South and West

“There is no soul food in San Francisco.” The declarative sentence, crisp, flat, and final, was uttered with no little satisfaction by my friend and fellow omnivore Jesse, whose roots and taste buds are steeped in the rich red earth of Georgia and whose feelings for his homeland's victuals are affectionate and uncompromising. After two decades in the sultry languor of Fayetteville, Jesse followed the lead of many another Southerner and lit out for the territory — San Francisco, that is.

“Don't get me wrong. I love the South,” he says. “But I had to get out of there.” He is reliving his culinary past over a platter of fried chicken and corn muffins at Powell's Place in Hayes Valley, and I'm keeping him company.

Like many another melting pot triumph (particularly that other great American improvisational art form, jazz), soul food evolved out of the traditions and raw materials of Africa, where tastes run toward the sweet, the hot, and the piquant. (One African proverb proclaims: “Life is a bowl of couscous that one has to season.”) Six millennia ago millet and yams were being cultivated in southern Egypt; later on sorghum, turnips, black-eyed peas, okra, and all manner of leafy greens became important African crops. Fritters were a staple method of preparation, and peppery or smoky sauces were often used as flavoring. Many of these foods were used to feed half a million Africans as they were transported to the United States and enslavement.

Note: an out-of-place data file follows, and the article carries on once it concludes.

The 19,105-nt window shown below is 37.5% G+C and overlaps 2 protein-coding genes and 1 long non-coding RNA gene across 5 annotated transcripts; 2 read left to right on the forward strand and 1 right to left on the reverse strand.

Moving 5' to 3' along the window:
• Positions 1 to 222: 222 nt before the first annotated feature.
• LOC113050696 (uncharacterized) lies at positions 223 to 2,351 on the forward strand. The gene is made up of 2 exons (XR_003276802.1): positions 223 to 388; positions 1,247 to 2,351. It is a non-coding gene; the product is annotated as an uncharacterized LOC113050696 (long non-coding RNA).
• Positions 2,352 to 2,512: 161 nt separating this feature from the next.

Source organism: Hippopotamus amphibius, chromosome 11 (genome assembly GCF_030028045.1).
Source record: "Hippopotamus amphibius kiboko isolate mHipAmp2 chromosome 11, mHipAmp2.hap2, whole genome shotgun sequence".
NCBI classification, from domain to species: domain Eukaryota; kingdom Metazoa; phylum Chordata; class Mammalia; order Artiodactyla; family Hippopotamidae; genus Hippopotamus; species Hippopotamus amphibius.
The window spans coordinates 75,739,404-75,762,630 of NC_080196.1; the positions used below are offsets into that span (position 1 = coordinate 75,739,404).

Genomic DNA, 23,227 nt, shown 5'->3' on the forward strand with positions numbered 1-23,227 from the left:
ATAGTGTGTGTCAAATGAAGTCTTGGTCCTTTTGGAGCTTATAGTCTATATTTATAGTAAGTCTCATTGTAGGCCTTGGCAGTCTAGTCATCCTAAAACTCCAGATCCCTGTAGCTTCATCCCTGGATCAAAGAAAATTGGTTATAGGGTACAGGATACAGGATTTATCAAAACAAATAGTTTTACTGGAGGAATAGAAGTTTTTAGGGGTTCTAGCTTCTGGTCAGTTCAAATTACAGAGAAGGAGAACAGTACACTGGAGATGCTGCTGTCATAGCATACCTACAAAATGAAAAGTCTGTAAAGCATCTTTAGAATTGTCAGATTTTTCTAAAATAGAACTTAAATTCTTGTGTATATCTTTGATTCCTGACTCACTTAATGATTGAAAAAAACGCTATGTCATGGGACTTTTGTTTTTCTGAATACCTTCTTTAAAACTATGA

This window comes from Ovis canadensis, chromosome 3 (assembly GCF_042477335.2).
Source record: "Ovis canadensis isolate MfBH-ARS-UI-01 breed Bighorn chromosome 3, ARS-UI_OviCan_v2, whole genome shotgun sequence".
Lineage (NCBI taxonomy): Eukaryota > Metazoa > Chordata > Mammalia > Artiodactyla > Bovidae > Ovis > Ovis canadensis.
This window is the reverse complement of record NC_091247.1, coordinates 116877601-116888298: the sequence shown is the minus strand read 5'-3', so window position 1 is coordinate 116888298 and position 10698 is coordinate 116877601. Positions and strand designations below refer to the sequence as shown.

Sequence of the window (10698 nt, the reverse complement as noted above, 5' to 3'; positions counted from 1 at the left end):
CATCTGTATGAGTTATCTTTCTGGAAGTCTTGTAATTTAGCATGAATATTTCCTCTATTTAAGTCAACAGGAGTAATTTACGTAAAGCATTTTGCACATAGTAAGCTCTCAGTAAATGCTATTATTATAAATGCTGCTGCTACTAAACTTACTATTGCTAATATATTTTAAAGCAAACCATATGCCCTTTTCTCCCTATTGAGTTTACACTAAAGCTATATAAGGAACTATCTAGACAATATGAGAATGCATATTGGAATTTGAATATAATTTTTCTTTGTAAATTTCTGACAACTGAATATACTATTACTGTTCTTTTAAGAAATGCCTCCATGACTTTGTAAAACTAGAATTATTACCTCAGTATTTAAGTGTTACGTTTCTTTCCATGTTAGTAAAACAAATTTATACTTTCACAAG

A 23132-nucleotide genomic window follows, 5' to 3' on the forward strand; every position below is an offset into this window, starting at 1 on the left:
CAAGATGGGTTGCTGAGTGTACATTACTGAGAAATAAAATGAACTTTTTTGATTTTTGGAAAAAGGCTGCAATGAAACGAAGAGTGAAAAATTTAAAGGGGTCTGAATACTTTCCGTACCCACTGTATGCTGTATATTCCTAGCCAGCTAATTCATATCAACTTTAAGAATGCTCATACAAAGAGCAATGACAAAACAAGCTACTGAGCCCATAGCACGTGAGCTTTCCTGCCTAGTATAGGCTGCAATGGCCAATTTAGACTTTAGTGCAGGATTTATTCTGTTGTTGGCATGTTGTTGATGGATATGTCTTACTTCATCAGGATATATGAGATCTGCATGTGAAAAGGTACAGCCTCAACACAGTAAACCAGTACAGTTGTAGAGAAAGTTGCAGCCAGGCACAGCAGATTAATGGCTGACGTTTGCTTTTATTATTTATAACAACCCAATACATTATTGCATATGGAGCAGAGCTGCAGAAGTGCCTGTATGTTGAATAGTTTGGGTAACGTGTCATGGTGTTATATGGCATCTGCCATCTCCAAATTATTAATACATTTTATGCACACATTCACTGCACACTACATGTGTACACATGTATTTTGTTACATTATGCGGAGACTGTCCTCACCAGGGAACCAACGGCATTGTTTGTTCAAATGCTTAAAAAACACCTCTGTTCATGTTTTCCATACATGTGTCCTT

Once here, the African foodstuffs mingled with American crops like corn and tomatoes, and such African cooking techniques as stewing, deep-frying, and ash-baking were used to create plantation foods as rich in flavor and ingenuity as they were lacking in acmic bounty: Table scraps like chicken gizzards and pig feet, snouts, and ribs — everything but the loin — comprised the slaves' dietary animal protein.

Following emancipation, soul food headed west with buffalo soldiers and African-American wranglers alike (viz., Texas barbecue and cowboy stew) — all the way to San Francisco, where, by the 1920s, one of Dashiell Hammett's Continental Op stories would take place in the burgeoning Fillmore, and not one of the eateries mentioned in a 1936 Guide to San Francisco Restaurants served Thai food or Chilean sea bass, but there was corn bread, fried chicken, and mustard greens aplenty.

Nevertheless, something may have been lost in the long, dusty transition. “No one gets it right out here,” says Jesse. “For instance, real soul food is cooked underneath the grease, where the flavor is, instead of on top of it. You gotta cook the food in a good old pan that's been used so often the flavor just seeps out of it. And you have to know what you're doing.”

At Powell's Place 1 there's plenty of know-how behind the house corn muffins (55 cents each); they're light and moist and rich and crumbly all at once, and they come to the table drenched in melted butter — one of the best examples of carbohydrate cookery west of the Mississippi. Powell's itself is run by local gospel singer Emmitt Powell, and the establishment's vintage jukebox is a blues-blasting wonder. The food is hit-and-miss, though, if not soulful. While the richly textured oxtails ($8.75) fall tenderly from the bone, and the coconut pie ($2.50) is dense and sweet, wrapped up in a buttery crust and topped off with a crisp meringue ribboned with coconut shards, the pork ribs ($10) are uninspiring and the fried chicken's ($8.75) superlative breading doesn't overcome the dried-out flesh within. Each entree comes with two side dishes — usually corn, rice, mashed potatoes, red or pinto beans, and greens or green beans — as well as two of those superlative muffins.